How to Ignore the Office Bully

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How to Ignore the Office Bully | Positively Smitten

A year ago I wrote about how to stand up to a disrespectful coworker. I had just gone through the terrifying process of telling someone how I expected to be treated with the hope of creating a peaceful coexistence. In the end, I was so proud of myself.

The good thing about it was I was able to bring the issue out in the open so he knew how I felt.

The bad news is some people just don’t care how you feel.

The worse news is that we can’t change these people.

And sometimes, body language and tone of voice can feel like a punch in the gut. I know…I’ve left meetings feeling like the wind (and courage) was knocked out of me. I was never bullied in school, but I imagine this is what it feels like. In the process, I learned that even if you do the right thing and acknowledge the issue, you can’t always stop it. The only thing you can do is change how you let it affect you, or leave.

I figure there are always going to be people in life who talk down to you and treat you as if you were useless and invisible. I tell myself that dealing with them is just practice for learning how to tap into my own confidence and believe in my self-worth. I have to, or I’d fall prey to this too often. If it’s actual harassment, you should file a complaint with your manager or HR to intervene immediately. Otherwise, here are a few things to help you ignore the office bully.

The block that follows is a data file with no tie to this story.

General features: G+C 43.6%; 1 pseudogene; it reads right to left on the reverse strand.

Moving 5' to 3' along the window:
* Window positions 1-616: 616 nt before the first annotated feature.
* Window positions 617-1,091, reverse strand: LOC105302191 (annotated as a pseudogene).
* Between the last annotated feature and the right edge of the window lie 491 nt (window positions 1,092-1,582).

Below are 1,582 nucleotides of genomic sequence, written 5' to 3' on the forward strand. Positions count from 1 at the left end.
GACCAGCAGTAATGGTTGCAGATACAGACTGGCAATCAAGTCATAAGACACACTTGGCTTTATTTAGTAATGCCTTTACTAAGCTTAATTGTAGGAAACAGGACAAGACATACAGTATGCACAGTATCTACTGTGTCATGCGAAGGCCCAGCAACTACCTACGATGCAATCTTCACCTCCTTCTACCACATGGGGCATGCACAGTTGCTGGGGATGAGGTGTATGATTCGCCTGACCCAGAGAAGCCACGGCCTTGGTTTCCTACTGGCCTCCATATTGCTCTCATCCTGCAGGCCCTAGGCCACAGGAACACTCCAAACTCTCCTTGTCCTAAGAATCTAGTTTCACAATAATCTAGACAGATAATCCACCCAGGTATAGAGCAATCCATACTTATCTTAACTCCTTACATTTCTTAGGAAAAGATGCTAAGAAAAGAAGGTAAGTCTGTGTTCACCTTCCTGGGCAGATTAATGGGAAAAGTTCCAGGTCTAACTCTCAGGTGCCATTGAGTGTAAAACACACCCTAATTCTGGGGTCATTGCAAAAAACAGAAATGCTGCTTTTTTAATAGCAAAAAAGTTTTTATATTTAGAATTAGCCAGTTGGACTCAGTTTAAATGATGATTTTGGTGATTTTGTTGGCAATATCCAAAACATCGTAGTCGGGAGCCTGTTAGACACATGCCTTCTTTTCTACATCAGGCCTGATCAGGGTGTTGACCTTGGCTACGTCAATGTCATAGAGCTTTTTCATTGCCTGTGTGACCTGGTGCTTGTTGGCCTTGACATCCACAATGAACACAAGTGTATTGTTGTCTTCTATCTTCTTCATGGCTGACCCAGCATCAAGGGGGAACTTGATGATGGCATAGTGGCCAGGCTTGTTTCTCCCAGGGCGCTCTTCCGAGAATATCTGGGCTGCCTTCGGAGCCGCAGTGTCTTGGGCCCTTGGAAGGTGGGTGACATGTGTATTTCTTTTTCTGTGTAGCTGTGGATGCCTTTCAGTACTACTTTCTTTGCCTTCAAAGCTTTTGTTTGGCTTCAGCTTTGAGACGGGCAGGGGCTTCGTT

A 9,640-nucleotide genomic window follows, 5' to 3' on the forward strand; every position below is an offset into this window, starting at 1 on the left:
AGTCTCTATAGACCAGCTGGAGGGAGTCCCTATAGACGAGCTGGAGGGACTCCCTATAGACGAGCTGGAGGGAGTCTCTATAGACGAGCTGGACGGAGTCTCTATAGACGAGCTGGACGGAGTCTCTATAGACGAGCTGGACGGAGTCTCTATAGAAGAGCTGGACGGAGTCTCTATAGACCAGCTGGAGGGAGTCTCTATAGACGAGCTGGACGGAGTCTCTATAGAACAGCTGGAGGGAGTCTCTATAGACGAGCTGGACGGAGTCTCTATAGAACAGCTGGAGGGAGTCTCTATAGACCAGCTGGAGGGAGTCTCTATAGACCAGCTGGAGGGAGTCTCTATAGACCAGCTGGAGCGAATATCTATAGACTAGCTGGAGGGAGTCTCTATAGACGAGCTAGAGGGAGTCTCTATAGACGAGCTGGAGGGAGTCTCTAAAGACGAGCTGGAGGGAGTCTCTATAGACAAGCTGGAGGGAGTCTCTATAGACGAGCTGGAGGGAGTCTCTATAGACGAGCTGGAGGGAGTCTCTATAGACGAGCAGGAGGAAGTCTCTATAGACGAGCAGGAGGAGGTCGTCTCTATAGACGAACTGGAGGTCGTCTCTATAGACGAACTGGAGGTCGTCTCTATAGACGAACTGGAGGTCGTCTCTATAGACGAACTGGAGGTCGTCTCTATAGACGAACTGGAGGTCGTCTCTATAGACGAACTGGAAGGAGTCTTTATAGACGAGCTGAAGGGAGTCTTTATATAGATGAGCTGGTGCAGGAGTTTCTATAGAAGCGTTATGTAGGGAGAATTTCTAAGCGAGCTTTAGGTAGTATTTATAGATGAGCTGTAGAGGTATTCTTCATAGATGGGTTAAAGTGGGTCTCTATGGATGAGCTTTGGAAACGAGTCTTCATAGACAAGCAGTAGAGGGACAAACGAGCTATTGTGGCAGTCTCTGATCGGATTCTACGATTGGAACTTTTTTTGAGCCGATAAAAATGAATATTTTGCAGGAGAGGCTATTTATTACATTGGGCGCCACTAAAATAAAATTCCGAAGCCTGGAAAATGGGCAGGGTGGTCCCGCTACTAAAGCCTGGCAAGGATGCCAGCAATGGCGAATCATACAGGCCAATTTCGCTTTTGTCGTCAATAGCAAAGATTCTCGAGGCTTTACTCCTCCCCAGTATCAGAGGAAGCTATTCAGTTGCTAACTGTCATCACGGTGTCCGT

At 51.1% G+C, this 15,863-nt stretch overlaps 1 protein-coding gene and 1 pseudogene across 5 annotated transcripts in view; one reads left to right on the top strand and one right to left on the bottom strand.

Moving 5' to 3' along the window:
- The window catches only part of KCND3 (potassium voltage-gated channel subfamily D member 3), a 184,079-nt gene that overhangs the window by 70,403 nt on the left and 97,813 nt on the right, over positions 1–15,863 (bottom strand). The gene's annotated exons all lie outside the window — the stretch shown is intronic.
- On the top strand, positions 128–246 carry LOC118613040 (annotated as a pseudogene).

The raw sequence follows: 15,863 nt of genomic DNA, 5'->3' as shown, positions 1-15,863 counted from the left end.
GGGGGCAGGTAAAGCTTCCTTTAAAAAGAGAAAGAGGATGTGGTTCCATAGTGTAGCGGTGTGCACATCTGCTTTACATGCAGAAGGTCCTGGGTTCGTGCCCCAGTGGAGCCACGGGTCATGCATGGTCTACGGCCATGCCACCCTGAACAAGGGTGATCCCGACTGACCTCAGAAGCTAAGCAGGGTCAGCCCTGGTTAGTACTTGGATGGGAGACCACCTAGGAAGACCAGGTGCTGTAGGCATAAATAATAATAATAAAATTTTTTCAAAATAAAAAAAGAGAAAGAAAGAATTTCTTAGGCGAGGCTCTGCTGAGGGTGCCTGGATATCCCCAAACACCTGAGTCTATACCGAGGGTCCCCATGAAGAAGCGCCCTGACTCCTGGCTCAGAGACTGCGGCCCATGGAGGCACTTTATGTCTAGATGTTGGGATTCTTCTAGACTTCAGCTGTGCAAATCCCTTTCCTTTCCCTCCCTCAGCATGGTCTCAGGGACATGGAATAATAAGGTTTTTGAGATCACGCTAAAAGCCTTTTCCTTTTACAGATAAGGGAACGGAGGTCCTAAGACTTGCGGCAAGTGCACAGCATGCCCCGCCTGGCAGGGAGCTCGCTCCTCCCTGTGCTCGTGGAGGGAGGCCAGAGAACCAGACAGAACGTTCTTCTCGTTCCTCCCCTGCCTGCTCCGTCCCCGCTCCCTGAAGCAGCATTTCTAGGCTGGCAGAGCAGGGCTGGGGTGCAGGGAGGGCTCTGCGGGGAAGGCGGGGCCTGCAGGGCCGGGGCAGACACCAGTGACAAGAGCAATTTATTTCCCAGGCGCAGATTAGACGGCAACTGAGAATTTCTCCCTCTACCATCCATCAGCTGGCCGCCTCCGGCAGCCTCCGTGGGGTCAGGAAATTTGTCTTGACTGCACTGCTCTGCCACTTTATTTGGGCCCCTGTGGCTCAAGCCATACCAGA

1. Be kind to yourself. Realize that you’re adding to your own hurt by giving other people’s opinions so much weight and attention. Not everyone is going like you, and that’s ok because you don’t need to like them either. You’re just mature enough to not let them know it.

  2. Realize that some people are not very skilled at realizing how they make others feel, or aren’t very delicate with how their actions and words come across. You will not be able to change these people, so your best option is to remember that you like yourself and they are just another (imperfect) human themselves.

  3. Try not to personalize it. Do this by envisioning what you would say to your younger self. For example, “Yes, 7-year-old me, it is very odd that they are acting like that but you did nothing wrong and should not worry. Some people are just different in how they communicate.” The idea is to soften the blow. You would be very logical with a small child in explaining someone’s negative actions. Apply the same concept to yourself.

  4. One way to stop worrying what people think of you is to realize their actions could have nothing to do with you. Maybe you remind them of someone and therefore they talk to you a certain way. It doesn’t excuse rude behavior, but it allows you to realize you may not have anything to do with this at all.

  5. Remember that you are not this person, thank heavens. All you owe them is respect. You can try two or three times to reach out, but if that doesn’t work let it go. Think of the people in your life who love and support you. These are the people you should focus on.

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